Redhead Rosie

How one modern Rosie manages work, love, family, and everything in between….

Book Club Mondays: January 2012 Books, Week 1

Good afternoon, Rosies! I am proud to begin the first month of what I call “Book Club Mondays”. I hope you can join me.

Here’s the deal: Every month, I will pick a non-fiction and a fiction book to read over the course of the month. Every Monday I will post updates about how I’m doing and get feedback on how you’re doing, if you’re joining me that month. If you have suggestions for books to read, please send them my way! I love to read about any type of book, although my preference is for fantasy/sci-fi, romance/romantic suspense, and historicals. I like the idea of joining other people in making a habit to set aside a few minutes each day to read, and a month to cover a book seems fair.

You should be able to find these books at your local library or discount bookstore, which is what I did. You can also find them on Amazon and Kindle. I will try to post the next month’s books by the last week of the prior month, to allow you plenty of time to acquire the books however you see fit.

If you wish to add yourself to the list of those who are following the month’s reading challenge with me, let me know via comments or by email. I will include links to your blog if you are posting about the month’s books.

At the end of the month, I will post a book review. If you have a review that you’ve posted, I will add that link, too.

The books for the month of January are:

Fiction:The House on Olive Street by Robyn Carr

Robyn Carr is a great writer, and I am excited to finally read this one and get it off my to-read list! It’s from 2010, so it’s not new. However it definitely relates to this blog, as it is about four women and how they relate to each other as well as the people around them. This is on the back cover:

“The loss of their close friend draws four women together. And a summer spent sorting through personal effects offers the perfect challenge—and the perfect escape.

Sable—her bestselling novels have made her a star, but the woman who has everything, in fact, has nothing but a past she is desperate to hide

Elly—the intellectual who has hidden herself within the walls of academia, afraid to admit she is tired of being alone

Barbara Ann—the talent behind twenty-six romance novels wakes up one day to discover she’s lost control of her career, her sanity and her family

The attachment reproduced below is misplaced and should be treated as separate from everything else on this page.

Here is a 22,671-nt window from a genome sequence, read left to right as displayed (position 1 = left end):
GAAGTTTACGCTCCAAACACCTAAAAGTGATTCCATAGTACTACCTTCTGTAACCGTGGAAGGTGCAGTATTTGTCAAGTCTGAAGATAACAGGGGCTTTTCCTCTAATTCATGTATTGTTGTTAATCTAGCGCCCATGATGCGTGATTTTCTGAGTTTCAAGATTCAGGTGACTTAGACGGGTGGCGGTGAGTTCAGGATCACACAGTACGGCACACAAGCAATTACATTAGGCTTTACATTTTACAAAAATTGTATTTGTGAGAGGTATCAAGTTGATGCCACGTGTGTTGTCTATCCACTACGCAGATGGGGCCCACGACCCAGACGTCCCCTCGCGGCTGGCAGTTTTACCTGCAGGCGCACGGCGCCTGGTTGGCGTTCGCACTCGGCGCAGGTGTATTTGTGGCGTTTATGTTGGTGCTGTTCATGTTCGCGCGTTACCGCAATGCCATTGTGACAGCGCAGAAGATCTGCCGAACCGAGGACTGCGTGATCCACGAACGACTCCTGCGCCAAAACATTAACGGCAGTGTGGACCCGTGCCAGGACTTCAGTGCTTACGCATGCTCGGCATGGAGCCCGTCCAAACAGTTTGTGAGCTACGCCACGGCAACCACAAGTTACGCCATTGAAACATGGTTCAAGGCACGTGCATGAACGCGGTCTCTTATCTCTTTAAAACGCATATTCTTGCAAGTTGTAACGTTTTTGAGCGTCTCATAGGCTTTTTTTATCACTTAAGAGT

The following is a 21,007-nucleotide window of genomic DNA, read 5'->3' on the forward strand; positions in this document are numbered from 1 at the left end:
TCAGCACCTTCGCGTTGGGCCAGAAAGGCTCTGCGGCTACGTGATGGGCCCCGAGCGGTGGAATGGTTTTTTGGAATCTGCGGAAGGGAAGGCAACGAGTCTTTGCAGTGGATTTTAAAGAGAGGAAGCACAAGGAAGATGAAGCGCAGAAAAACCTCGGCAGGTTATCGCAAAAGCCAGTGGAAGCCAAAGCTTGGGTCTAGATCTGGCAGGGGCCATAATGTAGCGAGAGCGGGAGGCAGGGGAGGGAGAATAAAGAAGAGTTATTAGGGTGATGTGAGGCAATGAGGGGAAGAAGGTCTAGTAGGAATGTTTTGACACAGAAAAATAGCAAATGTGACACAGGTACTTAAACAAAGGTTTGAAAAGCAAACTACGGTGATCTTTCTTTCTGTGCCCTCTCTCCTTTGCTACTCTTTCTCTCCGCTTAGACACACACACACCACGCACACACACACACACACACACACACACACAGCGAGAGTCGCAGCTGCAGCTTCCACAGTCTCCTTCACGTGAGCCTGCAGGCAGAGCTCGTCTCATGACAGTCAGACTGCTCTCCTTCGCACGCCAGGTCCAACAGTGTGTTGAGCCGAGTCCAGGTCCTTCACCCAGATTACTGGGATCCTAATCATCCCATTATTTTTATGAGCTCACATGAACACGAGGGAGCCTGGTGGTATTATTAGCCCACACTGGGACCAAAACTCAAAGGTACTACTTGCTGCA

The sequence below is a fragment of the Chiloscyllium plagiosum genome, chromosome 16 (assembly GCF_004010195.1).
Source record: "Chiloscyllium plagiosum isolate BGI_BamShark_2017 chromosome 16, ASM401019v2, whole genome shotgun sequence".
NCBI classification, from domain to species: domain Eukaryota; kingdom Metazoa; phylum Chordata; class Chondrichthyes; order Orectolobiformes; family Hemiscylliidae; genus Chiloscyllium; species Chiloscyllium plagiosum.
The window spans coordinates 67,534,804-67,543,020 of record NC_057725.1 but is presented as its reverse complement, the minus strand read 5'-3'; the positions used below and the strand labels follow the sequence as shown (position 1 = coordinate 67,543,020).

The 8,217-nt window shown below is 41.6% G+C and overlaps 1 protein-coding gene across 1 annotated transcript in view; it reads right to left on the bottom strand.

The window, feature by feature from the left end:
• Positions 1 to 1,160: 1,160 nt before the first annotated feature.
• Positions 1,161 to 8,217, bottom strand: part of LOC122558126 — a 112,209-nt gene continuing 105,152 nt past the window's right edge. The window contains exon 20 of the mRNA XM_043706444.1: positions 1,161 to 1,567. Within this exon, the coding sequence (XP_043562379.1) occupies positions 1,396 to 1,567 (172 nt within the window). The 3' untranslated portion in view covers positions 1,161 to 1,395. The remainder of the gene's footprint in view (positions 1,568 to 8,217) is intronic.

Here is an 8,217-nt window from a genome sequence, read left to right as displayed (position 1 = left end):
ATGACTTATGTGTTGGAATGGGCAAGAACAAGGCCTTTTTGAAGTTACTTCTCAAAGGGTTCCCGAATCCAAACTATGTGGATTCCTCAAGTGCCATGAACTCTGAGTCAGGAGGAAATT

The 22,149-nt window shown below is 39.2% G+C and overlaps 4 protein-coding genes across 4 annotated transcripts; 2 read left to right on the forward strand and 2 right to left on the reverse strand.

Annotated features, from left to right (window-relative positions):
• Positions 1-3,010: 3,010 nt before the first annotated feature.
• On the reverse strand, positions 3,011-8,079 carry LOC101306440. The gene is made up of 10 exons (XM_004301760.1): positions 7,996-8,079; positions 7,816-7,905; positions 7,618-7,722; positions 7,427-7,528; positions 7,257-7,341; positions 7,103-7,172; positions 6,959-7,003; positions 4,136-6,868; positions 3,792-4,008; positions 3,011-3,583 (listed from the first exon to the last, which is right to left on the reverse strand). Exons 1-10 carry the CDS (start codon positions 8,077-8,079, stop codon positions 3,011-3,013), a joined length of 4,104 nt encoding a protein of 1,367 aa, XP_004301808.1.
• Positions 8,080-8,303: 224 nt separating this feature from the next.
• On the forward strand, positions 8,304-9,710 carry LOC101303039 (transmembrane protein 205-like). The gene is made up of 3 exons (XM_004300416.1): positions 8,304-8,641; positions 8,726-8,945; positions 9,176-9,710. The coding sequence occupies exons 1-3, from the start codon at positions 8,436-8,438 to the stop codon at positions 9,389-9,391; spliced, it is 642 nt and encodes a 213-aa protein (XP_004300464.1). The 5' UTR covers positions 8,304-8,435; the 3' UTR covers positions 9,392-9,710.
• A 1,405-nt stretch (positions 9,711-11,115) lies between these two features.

Beth—her popular mysteries have become the only way she can fight against the secret tyranny of an abusive husband

In the house on Olive Street, away from their troubles, the four women discover something marvelous: themselves. And along the way they realize a dream. For, in telling the story of a remarkable woman, their own lives begin to change.”

Non-Fiction: You Grow Girl: The Groundbreaking Guide to Gardening

Taunton’s Complete Guide to Growing Vegetables and Herbs (Fine Gardening)

These two books are in keeping with one of my goals for 2012, and that is to plant a “Victory Garden”. The goal of victory gardens was to bring fresh fruits and vegetables to the urban American family during World War II, since rationing was taking place and enough food was hard to come by for many.

A great site called, Vintage Veggies, talks about the history of Victory Gardens. They also sell heirloom seeds, which is a great way to save money, be green, and have a sustainable garden that doesn’t rely on the Burpee stand at your local box store.

Some other useful links on Victory Gardens:
Within these Walls
Victory Garden Plans
Victory Garden Handbook

This spring I’d really like to plant a garden in my backyard. I am luck to have a little under half an acre (total lot size) to work on, but I know some have a lot less. I hope to cover container gardening as well in the Spring challenge. Perhaps I will plan to unveil that challenge in February, since that’s a good time to buy seeds, begin growing them (if doing that early), and get the necessary tools and space prepared for growing! My focus will be on being as organic as possible, while also keeping the budget low (under $100 for the entire garden).


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